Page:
As the community expanded in the late nineteenth century, excavated trenches and pipes for flooding diversion and sanitation that were buried underground around Arcadia Creek eventually began to cause flooding. In 1981 the local chapter of the American Institute of Architects (AIA) and the Downtown Kalamazoo Association organized a design charrette led by architects Stanley Tigerman, Robert A. M. Stern, Frank Gehry, and Merril Elam. This inspired the newly formed Downtown Development Authority to engage Skidmore, Owings and Merrill to develop a plan for Arcadia Creek that addressed physical issues, future development, and integration with downtown. In 1986, for five blocks the stream was returned to a more natural open state in an action called daylighting. Daylighting not only addressed flooding problems, but also helped restore the declining downtown area. In the process the city created a large retention pond that holds the high winter flows and releases the water gradually into the storm-water system. In summer, the city uses its pond area as an amphitheater for outdoor concerts and festivals. The city and the Arcadia Creek Commons Partnership encouraged local businesses to invest in the area. The Kalamazoo Valley Community College Arcadia campus and museum, residential lofts, renovation of the Radisson hotel, and new retail stores resulted.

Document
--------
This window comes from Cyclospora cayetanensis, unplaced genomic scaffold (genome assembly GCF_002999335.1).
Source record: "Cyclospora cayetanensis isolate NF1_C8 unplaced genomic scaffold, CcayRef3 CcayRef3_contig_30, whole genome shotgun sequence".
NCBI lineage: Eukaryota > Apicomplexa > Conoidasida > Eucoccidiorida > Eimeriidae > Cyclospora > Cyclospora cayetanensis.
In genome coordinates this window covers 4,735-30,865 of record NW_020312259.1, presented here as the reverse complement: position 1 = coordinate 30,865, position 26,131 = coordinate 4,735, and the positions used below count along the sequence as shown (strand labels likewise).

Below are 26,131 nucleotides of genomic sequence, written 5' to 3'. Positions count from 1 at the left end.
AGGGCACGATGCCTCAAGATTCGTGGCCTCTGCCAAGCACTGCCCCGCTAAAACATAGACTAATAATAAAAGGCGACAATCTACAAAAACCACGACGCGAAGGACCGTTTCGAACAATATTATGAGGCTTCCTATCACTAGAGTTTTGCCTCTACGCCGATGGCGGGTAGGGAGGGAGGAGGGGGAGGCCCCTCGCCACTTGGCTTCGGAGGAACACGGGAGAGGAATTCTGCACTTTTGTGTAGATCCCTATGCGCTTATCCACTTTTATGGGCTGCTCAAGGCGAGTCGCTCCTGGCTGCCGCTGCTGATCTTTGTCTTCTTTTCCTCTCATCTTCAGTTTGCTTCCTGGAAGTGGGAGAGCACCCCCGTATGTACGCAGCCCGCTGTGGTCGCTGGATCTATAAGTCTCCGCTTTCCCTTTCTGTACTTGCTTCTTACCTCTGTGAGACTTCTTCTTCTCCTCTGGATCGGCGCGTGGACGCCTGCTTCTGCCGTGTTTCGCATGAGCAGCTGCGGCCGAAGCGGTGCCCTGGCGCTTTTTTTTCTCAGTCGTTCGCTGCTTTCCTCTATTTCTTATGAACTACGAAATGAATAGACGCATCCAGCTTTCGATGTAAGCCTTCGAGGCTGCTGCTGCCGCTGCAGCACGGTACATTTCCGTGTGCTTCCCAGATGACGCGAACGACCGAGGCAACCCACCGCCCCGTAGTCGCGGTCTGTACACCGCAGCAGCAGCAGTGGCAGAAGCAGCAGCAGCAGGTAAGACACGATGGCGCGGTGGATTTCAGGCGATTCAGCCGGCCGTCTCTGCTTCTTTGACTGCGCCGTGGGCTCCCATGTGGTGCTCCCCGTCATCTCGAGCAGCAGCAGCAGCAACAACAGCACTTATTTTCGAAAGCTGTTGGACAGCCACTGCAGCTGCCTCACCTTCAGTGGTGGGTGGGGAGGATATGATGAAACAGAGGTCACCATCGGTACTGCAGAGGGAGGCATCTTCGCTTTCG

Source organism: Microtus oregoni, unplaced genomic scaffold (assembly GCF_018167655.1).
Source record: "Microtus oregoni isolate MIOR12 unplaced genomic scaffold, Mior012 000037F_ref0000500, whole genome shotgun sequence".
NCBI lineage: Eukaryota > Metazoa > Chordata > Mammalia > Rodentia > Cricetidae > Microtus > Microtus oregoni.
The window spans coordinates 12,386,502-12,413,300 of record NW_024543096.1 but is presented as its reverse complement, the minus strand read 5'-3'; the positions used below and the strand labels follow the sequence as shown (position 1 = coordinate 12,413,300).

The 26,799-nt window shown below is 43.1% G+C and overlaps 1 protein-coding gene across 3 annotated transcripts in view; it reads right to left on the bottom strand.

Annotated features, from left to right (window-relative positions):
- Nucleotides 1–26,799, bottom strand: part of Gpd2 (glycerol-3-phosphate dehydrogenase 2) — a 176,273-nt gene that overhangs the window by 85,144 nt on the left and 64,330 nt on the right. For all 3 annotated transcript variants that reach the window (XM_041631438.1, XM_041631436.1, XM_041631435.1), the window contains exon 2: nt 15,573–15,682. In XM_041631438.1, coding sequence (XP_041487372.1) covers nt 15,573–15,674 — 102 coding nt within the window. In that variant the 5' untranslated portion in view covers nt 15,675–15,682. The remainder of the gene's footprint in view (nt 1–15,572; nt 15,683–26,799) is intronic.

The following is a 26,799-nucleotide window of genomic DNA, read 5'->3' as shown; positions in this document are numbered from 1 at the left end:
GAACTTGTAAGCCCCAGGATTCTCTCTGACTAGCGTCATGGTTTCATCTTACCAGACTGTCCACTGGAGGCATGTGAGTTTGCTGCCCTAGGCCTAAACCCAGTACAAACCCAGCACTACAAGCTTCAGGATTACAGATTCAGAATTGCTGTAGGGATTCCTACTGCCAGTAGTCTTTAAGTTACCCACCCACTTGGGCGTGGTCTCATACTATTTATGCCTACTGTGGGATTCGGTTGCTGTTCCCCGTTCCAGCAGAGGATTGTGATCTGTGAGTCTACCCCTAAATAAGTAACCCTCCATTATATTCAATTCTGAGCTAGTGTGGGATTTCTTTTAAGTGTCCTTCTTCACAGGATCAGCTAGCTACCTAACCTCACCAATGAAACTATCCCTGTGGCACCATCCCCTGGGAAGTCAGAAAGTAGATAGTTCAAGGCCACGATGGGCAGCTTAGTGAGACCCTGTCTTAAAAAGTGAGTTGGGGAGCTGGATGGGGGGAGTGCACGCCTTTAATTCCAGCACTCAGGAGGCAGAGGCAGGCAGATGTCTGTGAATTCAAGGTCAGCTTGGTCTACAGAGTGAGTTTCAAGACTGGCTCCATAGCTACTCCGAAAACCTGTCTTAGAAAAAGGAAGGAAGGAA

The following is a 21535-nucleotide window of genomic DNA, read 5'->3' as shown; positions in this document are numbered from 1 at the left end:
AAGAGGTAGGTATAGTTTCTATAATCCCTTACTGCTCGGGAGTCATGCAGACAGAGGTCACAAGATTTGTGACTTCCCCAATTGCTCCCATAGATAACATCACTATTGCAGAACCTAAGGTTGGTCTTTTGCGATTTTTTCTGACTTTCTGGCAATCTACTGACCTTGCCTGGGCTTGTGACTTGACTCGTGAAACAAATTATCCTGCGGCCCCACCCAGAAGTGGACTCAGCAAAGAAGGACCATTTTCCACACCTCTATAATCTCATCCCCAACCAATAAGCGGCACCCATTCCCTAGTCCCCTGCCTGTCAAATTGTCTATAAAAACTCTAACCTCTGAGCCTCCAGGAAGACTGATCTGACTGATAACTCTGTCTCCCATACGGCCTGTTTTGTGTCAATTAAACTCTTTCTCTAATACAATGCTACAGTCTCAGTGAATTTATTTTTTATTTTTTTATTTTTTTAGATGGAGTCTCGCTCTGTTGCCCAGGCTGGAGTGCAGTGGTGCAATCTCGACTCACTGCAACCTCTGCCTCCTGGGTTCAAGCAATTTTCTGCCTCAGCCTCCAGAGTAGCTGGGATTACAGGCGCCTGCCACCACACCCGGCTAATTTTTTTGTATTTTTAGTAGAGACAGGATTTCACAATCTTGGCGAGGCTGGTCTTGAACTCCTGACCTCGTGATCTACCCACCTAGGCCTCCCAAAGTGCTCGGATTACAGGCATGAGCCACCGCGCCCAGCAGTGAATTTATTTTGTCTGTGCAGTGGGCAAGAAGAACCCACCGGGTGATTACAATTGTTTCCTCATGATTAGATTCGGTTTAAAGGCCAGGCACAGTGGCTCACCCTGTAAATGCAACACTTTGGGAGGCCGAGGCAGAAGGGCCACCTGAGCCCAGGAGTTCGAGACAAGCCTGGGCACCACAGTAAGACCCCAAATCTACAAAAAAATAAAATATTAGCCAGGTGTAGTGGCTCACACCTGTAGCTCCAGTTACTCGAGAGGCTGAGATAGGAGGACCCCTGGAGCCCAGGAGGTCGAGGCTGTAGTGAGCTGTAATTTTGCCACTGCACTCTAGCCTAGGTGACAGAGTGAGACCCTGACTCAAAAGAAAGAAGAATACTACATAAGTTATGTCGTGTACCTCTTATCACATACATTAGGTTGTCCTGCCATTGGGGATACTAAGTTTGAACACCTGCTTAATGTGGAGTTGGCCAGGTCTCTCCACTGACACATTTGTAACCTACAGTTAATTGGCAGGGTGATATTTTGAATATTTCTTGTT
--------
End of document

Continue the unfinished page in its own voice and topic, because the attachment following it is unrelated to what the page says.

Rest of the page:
You are here
Arcadia Creek Commons
If SAH Archipedia has been useful to you, please consider supporting it.
SAH Archipedia tells the story of the United States through its buildings, landscapes, and cities. This freely available resource empowers the public with authoritative knowledge that deepens their understanding and appreciation of the built environment. But the Society of Architectural Historians, which created SAH Archipedia with University of Virginia Press, needs your support to maintain the high-caliber research, writing, photography, cartography, editing, design, and programming that make SAH Archipedia a trusted online resource available to all who value the history of place, heritage tourism, and learning.